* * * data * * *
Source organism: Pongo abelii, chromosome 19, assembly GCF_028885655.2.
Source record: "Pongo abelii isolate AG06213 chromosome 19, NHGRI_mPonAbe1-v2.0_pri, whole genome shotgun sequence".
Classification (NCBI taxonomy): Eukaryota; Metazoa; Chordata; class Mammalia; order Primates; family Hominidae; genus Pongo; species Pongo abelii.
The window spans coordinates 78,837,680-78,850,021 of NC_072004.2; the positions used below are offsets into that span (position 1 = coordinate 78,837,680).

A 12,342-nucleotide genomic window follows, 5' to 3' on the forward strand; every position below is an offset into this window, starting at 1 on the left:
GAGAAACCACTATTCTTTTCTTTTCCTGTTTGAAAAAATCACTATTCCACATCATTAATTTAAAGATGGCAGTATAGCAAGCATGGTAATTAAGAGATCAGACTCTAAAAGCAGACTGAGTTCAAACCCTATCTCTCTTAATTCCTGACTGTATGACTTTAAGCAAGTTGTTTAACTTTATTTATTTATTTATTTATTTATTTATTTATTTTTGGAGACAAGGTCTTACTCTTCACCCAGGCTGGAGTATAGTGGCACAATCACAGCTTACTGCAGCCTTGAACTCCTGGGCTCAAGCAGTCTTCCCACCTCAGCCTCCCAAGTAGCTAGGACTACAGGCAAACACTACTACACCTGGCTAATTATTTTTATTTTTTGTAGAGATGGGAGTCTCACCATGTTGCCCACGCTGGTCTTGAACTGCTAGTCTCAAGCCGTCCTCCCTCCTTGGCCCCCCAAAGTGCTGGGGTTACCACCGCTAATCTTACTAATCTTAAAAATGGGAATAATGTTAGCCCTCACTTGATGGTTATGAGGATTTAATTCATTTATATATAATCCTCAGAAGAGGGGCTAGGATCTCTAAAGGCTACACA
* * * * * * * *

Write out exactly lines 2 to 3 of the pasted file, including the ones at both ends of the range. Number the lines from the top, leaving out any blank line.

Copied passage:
Source record: "Pongo abelii isolate AG06213 chromosome 19, NHGRI_mPonAbe1-v2.0_pri, whole genome shotgun sequence".
Classification (NCBI taxonomy): Eukaryota; Metazoa; Chordata; class Mammalia; order Primates; family Hominidae; genus Pongo; species Pongo abelii.